Crank up the Van Morrison and sing along to “Moondance” because early this Wednesday morning, Southern California will become the hottest spot for the coolest lunar eclipse since well, the mid-1800s. Starting at 3:41 a.m. Wednesday, a Super Blue Blood Moon will rise majestically in our fair sky, peaking at 5:29 a.m. By 6:07 a.m. the whole thing will be over.
The last time the western hemisphere caught sight of a Super Blue Blood Moon was in 1866, which coincidentally was the same year the U.S. House of Representatives passed the 14 Amendment, the world’s first roller rink opened in Newport, Rhode Island and on a lighter note, a man named Andrew Rankin patented the urinal. (Perspective, people.)
Anyway, back to the Super Blue Blood Moon. According to the national weather service, skies above Southern California will be relatively clear Wednesday with a splattering of clouds. Also, not to brag or anything but experts say the Golden State will be prime real estate to watch the celestial show.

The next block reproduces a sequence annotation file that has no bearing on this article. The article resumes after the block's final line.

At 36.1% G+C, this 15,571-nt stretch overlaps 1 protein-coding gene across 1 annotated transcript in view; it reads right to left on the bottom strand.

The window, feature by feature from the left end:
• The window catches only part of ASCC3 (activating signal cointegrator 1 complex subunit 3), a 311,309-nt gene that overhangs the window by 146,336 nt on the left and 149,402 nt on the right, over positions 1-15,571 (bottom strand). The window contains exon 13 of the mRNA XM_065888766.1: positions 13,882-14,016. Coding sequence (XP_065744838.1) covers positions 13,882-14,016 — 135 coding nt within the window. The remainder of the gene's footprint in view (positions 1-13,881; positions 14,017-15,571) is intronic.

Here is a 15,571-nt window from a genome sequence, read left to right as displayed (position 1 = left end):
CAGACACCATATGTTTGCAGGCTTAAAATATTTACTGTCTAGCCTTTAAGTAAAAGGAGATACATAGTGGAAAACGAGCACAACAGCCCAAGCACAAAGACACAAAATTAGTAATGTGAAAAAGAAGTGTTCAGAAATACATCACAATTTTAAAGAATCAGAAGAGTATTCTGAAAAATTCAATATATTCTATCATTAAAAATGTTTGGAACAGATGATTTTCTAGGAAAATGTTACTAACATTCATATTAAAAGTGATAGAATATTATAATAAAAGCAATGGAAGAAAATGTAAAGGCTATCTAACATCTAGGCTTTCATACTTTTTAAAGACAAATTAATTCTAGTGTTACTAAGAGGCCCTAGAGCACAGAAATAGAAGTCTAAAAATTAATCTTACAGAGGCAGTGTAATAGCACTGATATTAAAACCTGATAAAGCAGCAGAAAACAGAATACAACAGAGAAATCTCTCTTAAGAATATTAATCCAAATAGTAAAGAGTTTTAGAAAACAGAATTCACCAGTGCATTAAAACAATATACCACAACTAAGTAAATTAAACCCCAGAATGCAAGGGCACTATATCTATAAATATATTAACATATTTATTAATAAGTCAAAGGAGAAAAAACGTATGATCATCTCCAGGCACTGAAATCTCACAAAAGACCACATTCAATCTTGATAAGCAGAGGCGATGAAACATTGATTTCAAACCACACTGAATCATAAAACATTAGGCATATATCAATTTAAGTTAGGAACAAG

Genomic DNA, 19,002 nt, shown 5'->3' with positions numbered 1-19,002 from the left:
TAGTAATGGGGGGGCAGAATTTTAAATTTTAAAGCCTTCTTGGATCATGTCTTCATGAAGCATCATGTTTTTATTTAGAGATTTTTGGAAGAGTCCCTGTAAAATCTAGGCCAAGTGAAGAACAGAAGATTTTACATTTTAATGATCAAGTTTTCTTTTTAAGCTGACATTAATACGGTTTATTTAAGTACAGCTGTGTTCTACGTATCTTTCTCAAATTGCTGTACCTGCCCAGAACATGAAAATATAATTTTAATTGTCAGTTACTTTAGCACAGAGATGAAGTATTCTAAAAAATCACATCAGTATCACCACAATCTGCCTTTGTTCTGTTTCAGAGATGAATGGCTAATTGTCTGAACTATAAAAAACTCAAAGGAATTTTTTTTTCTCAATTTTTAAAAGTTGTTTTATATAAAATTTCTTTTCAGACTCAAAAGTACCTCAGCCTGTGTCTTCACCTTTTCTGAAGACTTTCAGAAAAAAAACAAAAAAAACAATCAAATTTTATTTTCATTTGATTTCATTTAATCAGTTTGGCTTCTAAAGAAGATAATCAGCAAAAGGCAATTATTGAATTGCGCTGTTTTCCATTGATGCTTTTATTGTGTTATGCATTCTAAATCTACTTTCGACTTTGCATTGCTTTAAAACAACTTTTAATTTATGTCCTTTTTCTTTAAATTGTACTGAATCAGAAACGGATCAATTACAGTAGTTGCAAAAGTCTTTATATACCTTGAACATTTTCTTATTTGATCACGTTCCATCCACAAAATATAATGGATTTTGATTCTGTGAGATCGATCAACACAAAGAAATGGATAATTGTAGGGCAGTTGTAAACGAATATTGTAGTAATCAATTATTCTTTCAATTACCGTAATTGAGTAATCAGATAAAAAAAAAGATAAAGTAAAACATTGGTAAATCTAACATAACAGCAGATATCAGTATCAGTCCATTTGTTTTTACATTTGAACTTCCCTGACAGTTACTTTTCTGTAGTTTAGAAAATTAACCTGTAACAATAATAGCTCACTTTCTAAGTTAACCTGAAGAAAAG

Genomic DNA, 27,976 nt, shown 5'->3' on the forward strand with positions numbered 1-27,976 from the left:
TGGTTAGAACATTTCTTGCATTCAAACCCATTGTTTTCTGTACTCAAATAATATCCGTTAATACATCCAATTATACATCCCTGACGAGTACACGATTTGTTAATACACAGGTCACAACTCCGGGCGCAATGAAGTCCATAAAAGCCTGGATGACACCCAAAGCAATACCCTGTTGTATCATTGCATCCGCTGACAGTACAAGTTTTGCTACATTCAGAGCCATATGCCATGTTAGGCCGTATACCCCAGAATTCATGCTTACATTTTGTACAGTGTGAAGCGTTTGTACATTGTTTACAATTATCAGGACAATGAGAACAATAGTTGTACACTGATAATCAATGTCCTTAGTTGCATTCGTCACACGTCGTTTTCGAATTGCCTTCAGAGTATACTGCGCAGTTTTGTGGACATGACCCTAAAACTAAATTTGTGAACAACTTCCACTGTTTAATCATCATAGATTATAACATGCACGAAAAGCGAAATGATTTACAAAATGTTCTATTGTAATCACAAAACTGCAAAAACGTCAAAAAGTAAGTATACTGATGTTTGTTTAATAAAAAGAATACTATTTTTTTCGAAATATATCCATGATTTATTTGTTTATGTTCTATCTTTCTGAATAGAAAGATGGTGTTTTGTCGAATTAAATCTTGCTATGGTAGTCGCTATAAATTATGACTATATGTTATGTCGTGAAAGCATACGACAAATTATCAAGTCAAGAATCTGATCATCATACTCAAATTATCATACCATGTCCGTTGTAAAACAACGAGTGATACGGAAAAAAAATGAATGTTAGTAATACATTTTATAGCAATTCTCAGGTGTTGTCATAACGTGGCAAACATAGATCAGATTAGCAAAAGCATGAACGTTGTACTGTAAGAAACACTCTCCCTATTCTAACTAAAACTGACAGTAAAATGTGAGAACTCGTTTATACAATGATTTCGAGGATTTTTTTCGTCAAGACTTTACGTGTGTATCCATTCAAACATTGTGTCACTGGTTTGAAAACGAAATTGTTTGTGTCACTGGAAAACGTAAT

“For the (continental) U.S., the viewing will be best in the West,” said Gordon Johnston, program executive and lunar blogger at NASA HQ in Washington. “Set your alarm early and go out and take a look.”
NASA officials characterize a super moon as 14% larger than normal and 30% brighter, occurring when the moon is closest to the Earth. To make matters slightly more confusing, it’s called “blue” not because of its color—that’ll be red—but because it’s the second full moon to happen in a single calendar month, (the first was on Jan. 1). The “blood” part of its title does refer to the hue, a reddish tint that is observable when the earth passes between the moon and the sun.
Lunar Scientist Noah Petro told the AP Monday from NASA’s Goddard Space Flight Center in Greenbelt, Maryland: “I’m calling it the Super Bowl of moons.”
OK moon, let’s dance.
P.S. If you can’t get yourself up or just want to watch from the comfort of your bedroom, the Griffith Observatory in L.A. is live-streaming the whole shindig. Check that out here.